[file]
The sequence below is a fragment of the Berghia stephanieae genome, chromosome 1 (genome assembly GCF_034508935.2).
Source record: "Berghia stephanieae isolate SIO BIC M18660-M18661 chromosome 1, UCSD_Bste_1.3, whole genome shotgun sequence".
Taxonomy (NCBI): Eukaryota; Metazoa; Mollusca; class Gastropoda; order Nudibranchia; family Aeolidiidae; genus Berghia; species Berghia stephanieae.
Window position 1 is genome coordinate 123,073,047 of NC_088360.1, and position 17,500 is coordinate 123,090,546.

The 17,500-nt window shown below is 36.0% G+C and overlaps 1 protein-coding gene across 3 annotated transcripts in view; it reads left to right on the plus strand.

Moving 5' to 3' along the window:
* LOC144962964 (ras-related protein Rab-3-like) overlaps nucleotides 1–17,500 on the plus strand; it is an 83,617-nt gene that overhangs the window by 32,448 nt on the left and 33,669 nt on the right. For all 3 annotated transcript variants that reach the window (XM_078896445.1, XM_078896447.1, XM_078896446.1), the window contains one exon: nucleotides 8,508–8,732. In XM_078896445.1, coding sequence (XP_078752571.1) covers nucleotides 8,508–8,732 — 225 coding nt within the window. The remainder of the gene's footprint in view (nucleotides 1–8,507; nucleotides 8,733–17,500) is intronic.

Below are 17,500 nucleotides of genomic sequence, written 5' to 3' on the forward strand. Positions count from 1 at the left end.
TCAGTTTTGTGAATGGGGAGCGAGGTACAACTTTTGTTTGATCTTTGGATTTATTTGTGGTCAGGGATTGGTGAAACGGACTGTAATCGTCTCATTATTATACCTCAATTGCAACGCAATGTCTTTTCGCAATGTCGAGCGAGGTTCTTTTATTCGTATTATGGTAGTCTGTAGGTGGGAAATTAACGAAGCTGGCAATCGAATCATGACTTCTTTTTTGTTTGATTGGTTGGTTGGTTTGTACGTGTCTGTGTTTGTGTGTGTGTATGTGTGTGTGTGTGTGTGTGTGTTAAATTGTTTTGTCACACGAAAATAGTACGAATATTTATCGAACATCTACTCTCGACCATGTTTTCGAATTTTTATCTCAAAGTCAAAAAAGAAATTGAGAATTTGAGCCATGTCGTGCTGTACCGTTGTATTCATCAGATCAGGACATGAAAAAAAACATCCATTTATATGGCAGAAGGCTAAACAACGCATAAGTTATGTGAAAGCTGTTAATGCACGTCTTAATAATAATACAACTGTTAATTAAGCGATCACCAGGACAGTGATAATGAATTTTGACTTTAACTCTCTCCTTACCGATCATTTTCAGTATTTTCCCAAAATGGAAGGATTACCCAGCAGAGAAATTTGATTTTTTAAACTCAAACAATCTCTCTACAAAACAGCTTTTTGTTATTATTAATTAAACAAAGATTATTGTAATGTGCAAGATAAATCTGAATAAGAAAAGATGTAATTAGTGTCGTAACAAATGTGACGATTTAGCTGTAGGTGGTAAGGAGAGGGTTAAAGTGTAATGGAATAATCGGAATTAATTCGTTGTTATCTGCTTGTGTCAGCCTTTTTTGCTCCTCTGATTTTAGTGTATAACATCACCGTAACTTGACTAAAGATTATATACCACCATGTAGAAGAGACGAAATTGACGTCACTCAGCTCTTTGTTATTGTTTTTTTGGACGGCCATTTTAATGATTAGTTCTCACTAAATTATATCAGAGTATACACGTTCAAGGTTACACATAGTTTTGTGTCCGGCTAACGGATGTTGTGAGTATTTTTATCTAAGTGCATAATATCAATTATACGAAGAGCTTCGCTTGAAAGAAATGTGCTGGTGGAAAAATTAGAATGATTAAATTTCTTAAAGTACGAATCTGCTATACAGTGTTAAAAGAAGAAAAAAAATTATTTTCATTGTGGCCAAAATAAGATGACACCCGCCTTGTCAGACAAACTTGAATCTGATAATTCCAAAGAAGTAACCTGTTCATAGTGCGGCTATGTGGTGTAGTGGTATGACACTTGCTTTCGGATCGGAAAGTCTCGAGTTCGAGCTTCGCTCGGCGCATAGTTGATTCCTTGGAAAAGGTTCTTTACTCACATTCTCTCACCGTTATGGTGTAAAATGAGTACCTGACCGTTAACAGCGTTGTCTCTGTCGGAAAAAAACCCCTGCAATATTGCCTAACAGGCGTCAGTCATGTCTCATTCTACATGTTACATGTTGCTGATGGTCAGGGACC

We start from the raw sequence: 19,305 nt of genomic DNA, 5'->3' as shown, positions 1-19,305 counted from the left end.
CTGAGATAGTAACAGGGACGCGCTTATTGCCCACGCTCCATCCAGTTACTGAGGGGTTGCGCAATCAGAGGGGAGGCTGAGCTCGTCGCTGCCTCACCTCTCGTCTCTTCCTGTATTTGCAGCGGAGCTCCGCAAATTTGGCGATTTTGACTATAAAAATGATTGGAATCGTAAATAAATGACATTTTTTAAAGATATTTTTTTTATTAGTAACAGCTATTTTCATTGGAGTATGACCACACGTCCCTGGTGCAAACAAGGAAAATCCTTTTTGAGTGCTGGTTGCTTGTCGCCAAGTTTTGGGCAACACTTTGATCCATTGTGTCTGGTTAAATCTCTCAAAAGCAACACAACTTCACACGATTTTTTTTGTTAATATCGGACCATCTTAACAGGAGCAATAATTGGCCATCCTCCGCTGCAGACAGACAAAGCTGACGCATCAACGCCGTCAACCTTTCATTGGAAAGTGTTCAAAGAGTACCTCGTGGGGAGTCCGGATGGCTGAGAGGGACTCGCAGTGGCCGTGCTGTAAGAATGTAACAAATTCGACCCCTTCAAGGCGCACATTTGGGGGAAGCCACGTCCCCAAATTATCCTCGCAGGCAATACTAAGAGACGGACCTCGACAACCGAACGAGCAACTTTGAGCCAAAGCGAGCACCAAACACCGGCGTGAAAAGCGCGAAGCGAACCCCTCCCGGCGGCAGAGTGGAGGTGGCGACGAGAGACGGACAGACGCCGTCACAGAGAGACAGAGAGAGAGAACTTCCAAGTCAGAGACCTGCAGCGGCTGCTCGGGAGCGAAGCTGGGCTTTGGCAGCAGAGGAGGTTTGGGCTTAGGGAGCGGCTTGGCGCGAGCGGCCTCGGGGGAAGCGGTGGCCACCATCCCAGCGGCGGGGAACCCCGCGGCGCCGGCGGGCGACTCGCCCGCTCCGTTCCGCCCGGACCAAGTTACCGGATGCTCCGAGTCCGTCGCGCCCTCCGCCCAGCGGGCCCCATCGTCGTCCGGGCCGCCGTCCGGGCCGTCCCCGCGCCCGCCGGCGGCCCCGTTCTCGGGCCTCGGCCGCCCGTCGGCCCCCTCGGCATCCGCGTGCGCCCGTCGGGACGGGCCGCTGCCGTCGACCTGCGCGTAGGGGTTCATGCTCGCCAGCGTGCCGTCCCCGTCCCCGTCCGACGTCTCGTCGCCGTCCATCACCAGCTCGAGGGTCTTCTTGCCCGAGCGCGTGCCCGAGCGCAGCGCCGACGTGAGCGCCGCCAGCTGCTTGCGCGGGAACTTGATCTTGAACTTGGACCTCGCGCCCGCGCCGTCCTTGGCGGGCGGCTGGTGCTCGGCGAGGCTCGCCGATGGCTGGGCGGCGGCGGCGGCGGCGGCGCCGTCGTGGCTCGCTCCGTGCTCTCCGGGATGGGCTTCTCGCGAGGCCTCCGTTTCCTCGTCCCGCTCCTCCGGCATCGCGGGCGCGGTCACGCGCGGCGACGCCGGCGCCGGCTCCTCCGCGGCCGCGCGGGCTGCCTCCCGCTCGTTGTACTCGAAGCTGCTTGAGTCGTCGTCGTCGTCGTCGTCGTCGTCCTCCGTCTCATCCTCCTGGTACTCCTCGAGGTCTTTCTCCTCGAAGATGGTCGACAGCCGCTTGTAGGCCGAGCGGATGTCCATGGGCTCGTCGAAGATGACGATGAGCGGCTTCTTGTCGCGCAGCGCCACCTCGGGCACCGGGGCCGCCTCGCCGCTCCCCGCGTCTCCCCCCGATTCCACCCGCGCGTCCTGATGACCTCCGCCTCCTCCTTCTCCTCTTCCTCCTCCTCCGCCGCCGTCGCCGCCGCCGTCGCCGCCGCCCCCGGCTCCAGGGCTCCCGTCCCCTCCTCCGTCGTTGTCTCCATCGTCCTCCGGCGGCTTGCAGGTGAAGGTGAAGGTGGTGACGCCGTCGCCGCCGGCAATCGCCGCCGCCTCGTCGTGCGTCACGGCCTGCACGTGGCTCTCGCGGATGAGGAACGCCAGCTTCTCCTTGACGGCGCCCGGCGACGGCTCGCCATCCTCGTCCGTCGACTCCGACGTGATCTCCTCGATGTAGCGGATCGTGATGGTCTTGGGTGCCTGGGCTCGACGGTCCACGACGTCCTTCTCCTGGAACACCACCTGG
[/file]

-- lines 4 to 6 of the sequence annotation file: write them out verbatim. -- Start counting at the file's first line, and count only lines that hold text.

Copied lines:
Window position 1 is genome coordinate 123,073,047 of NC_088360.1, and position 17,500 is coordinate 123,090,546.

The 17,500-nt window shown below is 36.0% G+C and overlaps 1 protein-coding gene across 3 annotated transcripts in view; it reads left to right on the plus strand.

Moving 5' to 3' along the window: